And now I think I'll go do my blogging :-)

Wednesday, June 2, 2010

More on the petition about Flibanserin

Yesterday, I made a post encouraging people to sign a petition urging the FDA not to approve the drug Flibanserin, developed by Boehringer Ingelheim. I made this post after reading about the petition on Shades of Gray and reading up on it (I had already read a number of things on the matter and posted parts of a few of them here with specifically mentioning this drug.)

Feeling that this is a very important matter--and a matter that is very much relavant to the asexual community--I made a post on AVEN and another version on Apositive. I also copied a version of my blog onto the Asexuality community on LJ.

The responses have been very mixed, and I wanted to respond to a lot of the negative responses and (what I see as) the misunderstandings behind them.

I'll summarize the main arguments against my position:

1) Even though asexuals aren't distressed about not being interested in sex, many people are distressed about it. It's not our place to prevent them from getting help.

2) If the drug works, the FDA should approve it. If it doesn't, they shouldn't. Why should potentially bad consequences (especially bad consequences for a small minority like asexuals) play any role?

3) No one is going to force us to take it, so why should we care?

4) Even if this is a bad idea, why would the FDA even care about this petition?

I'll address these in reverse order.

Even if this is a bad idea, why would the FDA even care about this petition?

On the New View Campaign Website they explain the purpose of the petition:
Please go to and look for the Low Sexual Desire petition and sign it and circulate it to others. ASAP, please. We will take these petitions to the June 18 Flibanserin hearing.

It seems that the purpose of the petition is to bolster support for their position, giving them more credibility in making their arguments. I don't know how much this petition will help, but I doubt it will hurt.

No one is going to force us to take it, so why should we care?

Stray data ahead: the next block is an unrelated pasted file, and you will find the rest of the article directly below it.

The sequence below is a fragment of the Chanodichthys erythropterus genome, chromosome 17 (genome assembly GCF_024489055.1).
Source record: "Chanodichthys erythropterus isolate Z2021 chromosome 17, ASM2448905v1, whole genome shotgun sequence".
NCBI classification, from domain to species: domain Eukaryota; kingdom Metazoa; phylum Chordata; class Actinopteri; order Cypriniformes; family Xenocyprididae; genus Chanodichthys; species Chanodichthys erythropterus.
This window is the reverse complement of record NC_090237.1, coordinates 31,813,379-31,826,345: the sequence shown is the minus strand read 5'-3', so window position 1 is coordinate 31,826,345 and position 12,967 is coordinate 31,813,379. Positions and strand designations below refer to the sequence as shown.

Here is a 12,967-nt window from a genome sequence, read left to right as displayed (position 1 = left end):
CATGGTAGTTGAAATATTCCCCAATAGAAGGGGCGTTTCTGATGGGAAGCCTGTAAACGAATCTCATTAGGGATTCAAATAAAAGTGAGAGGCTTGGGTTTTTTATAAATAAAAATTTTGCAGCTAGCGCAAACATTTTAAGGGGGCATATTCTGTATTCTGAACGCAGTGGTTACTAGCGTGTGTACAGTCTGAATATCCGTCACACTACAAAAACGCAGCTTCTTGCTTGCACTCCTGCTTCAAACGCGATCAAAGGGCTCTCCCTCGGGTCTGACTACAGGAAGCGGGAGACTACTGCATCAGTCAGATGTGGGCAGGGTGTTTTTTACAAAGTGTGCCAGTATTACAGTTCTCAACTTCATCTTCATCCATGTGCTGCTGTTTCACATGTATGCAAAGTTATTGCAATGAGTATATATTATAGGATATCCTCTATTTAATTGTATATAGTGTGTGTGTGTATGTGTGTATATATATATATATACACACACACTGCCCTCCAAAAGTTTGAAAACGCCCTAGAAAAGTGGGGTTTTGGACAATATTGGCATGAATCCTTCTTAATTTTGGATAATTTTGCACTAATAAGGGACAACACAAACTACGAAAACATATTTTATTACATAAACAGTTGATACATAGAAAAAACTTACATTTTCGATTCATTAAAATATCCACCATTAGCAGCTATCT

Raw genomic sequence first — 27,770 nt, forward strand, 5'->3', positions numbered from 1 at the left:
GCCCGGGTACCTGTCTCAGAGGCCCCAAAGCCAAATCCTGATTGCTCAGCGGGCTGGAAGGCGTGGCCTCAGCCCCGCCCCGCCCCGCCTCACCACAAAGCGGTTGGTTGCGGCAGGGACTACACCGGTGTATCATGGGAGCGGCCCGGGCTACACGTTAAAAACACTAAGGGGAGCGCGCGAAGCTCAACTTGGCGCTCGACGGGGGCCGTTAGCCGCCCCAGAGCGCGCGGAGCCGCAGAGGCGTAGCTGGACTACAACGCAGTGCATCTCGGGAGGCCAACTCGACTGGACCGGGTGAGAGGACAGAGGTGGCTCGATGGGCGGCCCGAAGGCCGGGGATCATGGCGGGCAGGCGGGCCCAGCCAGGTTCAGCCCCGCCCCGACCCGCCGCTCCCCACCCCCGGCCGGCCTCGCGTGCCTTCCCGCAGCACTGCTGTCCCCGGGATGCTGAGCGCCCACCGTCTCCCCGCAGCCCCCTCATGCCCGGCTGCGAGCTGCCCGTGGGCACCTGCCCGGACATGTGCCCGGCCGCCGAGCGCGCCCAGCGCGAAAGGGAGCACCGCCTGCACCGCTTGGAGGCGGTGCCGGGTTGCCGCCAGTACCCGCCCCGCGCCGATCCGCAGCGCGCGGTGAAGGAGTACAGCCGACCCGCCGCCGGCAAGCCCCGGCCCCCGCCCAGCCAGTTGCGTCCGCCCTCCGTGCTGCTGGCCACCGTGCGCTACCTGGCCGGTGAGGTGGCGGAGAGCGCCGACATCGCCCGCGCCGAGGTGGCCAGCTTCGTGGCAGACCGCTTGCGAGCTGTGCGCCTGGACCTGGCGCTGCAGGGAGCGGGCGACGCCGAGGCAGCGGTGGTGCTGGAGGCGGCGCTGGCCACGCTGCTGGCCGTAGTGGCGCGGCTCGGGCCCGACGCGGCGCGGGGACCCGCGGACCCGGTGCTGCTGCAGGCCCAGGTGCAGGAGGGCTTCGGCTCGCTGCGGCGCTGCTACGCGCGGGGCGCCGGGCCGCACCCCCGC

This objection can take either one of two flavors, and, for those making it, I'm not sure which was intended. One version is a "live and let live" approach. If it's not hurting me and it helps others, great. Why should I prevent that? This version essentially boils down to (1) above (addressed below.) The other flavor this can take is, "It's not my problem, so why should I care?" If that's your position, I probably can't do much to change it.

If it works, the FDA should approve it. If it doesn't, they shouldn't. Why should potentially bad consequences (especially bad consequences for a small minority like asexuals) play any role?

I think that the social effects are a legitimate concern. Essentially, the question should be "Will approving this do more good than harm?" For the possible harm of approving it, cost, side-effects, and social consequences are all legitimate areas of concern.

Neuroskeptic copies a chart about side effects, summarizing it as follows:
100 mg flibanserin nightly caused 14% of patients to drop out due to side effects, vs 7% in the placebo group - so an extra 7% decided it wasn't worth it. It caused dizziness, nausea, fatigue, somnolence - and bizarrely, also insomnia. Notably, 50mg daily was much worse than 100 mg nightly, which suggests that taking this at night, rather than in the morning, is a good idea. But given what it is meant to treat, you'd want to do that anyway, right?